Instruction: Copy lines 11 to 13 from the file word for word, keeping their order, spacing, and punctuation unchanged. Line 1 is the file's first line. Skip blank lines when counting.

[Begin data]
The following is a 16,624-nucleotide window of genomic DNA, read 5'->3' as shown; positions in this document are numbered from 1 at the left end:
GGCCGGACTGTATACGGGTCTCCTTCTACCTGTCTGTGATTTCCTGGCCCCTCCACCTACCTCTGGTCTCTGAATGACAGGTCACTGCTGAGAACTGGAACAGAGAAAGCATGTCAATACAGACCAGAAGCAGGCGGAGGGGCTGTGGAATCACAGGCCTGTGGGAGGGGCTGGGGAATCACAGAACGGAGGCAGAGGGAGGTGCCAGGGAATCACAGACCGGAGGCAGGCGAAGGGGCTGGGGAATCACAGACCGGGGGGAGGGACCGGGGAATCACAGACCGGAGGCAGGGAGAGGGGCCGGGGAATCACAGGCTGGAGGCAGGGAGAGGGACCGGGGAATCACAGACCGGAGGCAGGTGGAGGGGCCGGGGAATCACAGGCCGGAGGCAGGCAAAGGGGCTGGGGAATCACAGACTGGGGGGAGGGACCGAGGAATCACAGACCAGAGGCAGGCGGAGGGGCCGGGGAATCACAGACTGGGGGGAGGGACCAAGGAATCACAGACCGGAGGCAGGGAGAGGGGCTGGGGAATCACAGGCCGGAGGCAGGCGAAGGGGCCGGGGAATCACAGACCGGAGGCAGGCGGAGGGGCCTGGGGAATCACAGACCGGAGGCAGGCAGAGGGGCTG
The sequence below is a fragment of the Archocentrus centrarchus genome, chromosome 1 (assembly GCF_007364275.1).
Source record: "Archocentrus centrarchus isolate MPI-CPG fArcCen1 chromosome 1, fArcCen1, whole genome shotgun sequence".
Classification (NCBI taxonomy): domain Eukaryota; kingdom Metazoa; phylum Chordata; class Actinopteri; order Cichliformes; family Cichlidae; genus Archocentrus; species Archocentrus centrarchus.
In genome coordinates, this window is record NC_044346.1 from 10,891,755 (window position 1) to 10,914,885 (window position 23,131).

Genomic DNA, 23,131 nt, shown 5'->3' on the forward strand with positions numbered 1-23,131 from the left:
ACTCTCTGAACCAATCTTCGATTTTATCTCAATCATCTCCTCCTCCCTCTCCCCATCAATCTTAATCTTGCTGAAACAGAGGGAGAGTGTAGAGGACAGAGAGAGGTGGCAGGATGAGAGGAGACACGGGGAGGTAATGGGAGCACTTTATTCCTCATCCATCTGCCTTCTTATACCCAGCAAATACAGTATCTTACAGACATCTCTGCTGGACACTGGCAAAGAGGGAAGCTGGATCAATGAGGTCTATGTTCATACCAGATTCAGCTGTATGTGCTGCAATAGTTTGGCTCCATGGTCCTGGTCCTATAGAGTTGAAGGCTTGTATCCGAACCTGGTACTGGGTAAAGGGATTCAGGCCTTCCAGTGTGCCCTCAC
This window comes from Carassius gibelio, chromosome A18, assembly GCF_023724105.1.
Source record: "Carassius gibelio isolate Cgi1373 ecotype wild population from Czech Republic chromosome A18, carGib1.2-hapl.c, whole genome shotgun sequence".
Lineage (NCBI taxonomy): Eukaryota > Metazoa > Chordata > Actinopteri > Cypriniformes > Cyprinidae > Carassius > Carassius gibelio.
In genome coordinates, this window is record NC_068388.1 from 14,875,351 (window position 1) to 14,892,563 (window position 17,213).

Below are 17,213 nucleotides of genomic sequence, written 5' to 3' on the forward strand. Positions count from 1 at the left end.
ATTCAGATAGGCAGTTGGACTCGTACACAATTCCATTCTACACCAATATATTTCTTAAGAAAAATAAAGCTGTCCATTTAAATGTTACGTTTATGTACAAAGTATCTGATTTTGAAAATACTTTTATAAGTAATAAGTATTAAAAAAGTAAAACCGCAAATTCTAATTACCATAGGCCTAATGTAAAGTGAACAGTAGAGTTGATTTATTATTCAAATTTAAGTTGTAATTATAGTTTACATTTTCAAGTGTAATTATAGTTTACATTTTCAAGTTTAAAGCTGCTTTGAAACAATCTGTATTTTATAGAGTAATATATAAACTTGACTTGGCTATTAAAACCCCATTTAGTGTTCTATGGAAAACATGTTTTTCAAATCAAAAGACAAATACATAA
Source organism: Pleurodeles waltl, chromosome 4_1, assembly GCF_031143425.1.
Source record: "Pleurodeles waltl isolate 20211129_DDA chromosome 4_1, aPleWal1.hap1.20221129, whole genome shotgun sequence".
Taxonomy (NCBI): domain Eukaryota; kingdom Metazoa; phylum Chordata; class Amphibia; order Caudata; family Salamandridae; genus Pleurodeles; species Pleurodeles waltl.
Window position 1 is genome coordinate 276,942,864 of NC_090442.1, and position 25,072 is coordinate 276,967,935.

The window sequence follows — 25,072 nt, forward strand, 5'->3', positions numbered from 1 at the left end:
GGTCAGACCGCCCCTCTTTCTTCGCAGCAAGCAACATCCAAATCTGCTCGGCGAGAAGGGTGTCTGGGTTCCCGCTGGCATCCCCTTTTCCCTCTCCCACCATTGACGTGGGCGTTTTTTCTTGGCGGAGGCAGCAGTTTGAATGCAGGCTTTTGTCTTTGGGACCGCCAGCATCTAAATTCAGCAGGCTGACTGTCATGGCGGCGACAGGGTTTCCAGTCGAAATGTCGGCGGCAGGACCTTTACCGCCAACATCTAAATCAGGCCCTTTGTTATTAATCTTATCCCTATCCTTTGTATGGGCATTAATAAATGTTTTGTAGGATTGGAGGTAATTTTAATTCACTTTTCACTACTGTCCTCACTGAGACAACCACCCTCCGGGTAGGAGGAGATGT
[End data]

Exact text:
Lineage (NCBI taxonomy): Eukaryota > Metazoa > Chordata > Actinopteri > Cypriniformes > Cyprinidae > Carassius > Carassius gibelio.
In genome coordinates, this window is record NC_068388.1 from 14,875,351 (window position 1) to 14,892,563 (window position 17,213).

Below are 17,213 nucleotides of genomic sequence, written 5' to 3' on the forward strand. Positions count from 1 at the left end.